Showing posts with label Hahtoolah. Show all posts
Showing posts with label Hahtoolah. Show all posts

May 17, 2019

Friday, May 17, 2019, Mike Peluso

A Chipper By Another Name Would Still Be a Chipper.  Wait, what?  In this puzzle each time we are given the clue "Chipper" we get an entirely different definition.  Look how the first and last answers span the grid.  The two middle theme answers are symmetrically placed in the grid.  Nice!

17-Across. Chipper: JONES OF BASEBALL.  As in Larry Wayne "Chipper" Jones (b. Apr. 24, 1972).  He was a third baseman for the Atlanta Braves.

27-Across. Chipper: GREEN SIDE IRON.  A golfing reference.  I'll let the golf pros in this group provide you all details.

46-Across. Chipper: IN A JAUNTY MOOD.

56-Across. Chipper: MULCH MAKING TOOL.  This made me think of the wood-chipping scene from the 1996 movie Fargo.  Not for morning consumption, however.


1. VMI program: ROTC.  As in the Reserve Officers' Training Corps.  Such programs are found on at the Virginia Military Institute as well as many other university campuses.

5. '80s-'90s courtroom drama: LA LAW.  This television drama was on when I was in law school in the other LA.

10. On-call worker: TEMP.  As in a TEMPorary worker.

14. Assert as true: AVER.  A crossword staple.

15. Three-time A.L. batting champ Tony: OLIVA.  As in Tony Oliva (né Antonio Oliva Lopez Hernandes Javique; b. July 20, 1938).  He had a long career with the Minnesota Twins.

16. Pupil's place: UVEA.  As in parts of the eye.

20. Tetra- doubled: OCTA-.  4 doubled is 8.

21. Atonement: AMENDS.

22. Confuse: ADDLE.

25. Wrigley brand: ORBIT.  Chewing gum that comes in all different flavors.

31. Geological time span: EON.

32. Carpenter's joint element: TENON.  It's the projecting piece of wood made for insertion into a mortise of another piece of wood.

33. Hiccup cause: SPASM.

36. Genesis voyager: NOAH.

38. Protector with strings: APRON.  My favorite clue of the puzzle.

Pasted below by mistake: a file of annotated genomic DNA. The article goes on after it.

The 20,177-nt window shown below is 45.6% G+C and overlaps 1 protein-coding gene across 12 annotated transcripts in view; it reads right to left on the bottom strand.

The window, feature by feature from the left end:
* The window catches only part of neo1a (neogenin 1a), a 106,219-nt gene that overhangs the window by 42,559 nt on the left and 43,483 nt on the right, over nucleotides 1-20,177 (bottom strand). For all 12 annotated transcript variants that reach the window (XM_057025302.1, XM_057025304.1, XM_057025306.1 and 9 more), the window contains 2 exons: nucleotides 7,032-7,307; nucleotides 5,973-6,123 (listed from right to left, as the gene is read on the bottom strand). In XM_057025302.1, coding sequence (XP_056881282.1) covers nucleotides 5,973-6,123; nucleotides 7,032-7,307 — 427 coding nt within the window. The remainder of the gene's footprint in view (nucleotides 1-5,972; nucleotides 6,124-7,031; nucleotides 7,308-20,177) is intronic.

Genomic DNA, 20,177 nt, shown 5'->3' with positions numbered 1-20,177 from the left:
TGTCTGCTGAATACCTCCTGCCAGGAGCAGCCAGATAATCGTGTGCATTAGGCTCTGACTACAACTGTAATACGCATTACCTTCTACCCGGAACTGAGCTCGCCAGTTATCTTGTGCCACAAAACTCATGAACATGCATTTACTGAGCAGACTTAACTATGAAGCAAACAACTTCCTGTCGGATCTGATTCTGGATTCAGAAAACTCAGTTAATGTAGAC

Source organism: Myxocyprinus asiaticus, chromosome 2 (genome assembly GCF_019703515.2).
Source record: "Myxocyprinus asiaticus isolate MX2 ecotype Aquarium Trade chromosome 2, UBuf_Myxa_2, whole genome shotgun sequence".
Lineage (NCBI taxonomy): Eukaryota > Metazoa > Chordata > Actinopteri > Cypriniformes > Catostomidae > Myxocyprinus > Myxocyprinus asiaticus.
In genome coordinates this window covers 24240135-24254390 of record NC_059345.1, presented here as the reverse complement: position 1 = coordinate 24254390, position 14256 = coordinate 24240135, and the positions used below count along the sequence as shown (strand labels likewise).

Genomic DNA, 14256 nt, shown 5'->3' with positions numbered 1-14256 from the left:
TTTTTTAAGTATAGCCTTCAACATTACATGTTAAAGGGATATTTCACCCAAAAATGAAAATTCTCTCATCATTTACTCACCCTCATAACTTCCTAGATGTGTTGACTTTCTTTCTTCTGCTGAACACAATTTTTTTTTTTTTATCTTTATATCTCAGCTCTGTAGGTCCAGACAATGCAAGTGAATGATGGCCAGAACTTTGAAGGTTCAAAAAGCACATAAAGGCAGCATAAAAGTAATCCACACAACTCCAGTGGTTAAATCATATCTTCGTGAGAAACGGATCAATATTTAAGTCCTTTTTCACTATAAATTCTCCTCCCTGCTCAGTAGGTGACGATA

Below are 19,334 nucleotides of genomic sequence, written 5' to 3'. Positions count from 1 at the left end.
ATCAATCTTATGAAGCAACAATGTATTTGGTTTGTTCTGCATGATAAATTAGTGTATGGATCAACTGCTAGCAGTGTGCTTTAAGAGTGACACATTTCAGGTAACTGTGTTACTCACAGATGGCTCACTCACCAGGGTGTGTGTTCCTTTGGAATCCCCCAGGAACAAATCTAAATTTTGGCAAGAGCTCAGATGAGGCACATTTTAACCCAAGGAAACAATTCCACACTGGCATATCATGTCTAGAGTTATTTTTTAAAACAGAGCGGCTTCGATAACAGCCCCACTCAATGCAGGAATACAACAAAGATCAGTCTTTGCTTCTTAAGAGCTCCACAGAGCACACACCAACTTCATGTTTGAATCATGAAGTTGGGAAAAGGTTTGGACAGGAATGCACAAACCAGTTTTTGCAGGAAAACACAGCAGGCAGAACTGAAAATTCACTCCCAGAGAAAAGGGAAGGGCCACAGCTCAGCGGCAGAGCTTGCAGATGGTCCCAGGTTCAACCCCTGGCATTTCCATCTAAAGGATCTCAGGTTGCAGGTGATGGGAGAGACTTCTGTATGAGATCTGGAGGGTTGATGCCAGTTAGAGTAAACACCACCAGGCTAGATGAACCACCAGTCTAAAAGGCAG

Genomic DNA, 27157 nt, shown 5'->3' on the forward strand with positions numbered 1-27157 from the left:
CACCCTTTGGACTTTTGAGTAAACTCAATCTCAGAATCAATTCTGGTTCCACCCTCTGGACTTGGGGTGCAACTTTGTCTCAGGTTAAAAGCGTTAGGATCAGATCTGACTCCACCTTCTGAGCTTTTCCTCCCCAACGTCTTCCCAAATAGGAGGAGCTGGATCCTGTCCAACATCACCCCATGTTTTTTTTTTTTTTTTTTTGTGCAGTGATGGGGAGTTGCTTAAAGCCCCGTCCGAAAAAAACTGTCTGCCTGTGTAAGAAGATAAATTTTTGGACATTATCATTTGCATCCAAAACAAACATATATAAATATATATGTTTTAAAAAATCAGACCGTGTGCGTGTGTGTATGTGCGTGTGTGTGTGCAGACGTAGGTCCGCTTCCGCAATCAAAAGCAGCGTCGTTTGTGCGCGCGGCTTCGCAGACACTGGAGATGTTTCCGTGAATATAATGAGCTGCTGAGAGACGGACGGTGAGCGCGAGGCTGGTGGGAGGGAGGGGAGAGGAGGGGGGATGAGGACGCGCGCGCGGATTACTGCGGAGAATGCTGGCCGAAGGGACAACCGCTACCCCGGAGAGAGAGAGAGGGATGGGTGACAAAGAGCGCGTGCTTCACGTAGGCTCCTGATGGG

40. Mlle., across the Pyrenees: SRTA.  Today's French (Mlle.) and Spanish (Srta.) lesson.  Both are abbreviations for Miss in English.

41. God of Islam: ALLAH.

43. Called from the field: LOWED.  The sounds the cow makes.

45. Bordeaux vineyard: CRU.  More of today's French lesson.  A Cru is a vineyard or group of vineyards of high quality.

49. Rural wagons: DRAYS.

50. Response at the door: IT'S ME!  Sometimes the answer is: It is I, which has the same number of letters.

51. Fair-hiring problem: AGEISM.

54. "I don't like your __": TONE.

62. Tierra en el mar: ISLA.  More of today's Spanish lesson.  The Island (Isla) is a bit of land (tierra) in the sea (el mar).

63. Force to leave: EXILE.

64. Personification of victory: NIKE.  Nike was a Greek goddess.  Here is the winged victory wearing Adidas.

65. Dance basic: STEP.

66. Shemar's longtime "Criminal Minds" role: DEREK.  I have never watched Criminal Minds, however, Shemar Moore (né Shemar Franklin Moore; b. Apr. 20, 1970) played Malcolm Winters on The Young and the Restless for many years.

67. Plus: ALSO.


1. One of five characters on "The Big Bang Theory" to appear in every episode: RAJ.  Another show I have never watched.  Raj is played by Kunar Naayar (b. Apr. 30, 1981).

2. Ab __: from the start: OVO.

3. Cube root of 1,000: TEN.  Crossword math:  10 x 10 x 10 = 1,000.

4. Spicy cuisine: CREOLE.  Well, I rather suppose this depends upon one's definition of "spicy."    I don't consider Creole to be an especially spicy cuisine, but then, I am accustomed to this style.  The word "Creole" is derived from the word "criollo", which is Spanish or Portuguese for "born in the colony".  The word "Creole" initially referred to the first settlers of European descent in the French colonies, especially New Orleans.